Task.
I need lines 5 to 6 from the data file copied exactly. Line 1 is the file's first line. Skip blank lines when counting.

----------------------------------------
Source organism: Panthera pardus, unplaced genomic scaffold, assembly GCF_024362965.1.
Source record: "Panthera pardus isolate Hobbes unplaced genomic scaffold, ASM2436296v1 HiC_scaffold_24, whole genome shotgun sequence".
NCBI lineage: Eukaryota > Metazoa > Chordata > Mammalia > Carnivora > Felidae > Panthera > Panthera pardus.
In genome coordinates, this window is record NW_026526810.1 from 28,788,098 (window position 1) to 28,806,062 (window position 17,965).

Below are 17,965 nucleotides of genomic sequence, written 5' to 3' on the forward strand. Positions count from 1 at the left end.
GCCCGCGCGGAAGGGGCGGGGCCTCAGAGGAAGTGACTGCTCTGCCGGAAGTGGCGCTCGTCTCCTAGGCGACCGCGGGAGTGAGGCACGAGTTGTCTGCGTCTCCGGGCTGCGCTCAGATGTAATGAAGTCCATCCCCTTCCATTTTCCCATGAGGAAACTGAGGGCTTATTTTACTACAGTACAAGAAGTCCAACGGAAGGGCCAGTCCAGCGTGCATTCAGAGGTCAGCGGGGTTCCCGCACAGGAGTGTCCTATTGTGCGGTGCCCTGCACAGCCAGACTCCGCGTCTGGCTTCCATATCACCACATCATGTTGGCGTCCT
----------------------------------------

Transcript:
Below are 17,965 nucleotides of genomic sequence, written 5' to 3' on the forward strand. Positions count from 1 at the left end.
GCCCGCGCGGAAGGGGCGGGGCCTCAGAGGAAGTGACTGCTCTGCCGGAAGTGGCGCTCGTCTCCTAGGCGACCGCGGGAGTGAGGCACGAGTTGTCTGCGTCTCCGGGCTGCGCTCAGATGTAATGAAGTCCATCCCCTTCCATTTTCCCATGAGGAAACTGAGGGCTTATTTTACTACAGTACAAGAAGTCCAACGGAAGGGCCAGTCCAGCGTGCATTCAGAGGTCAGCGGGGTTCCCGCACAGGAGTGTCCTATTGTGCGGTGCCCTGCACAGCCAGACTCCGCGTCTGGCTTCCATATCACCACATCATGTTGGCGTCCT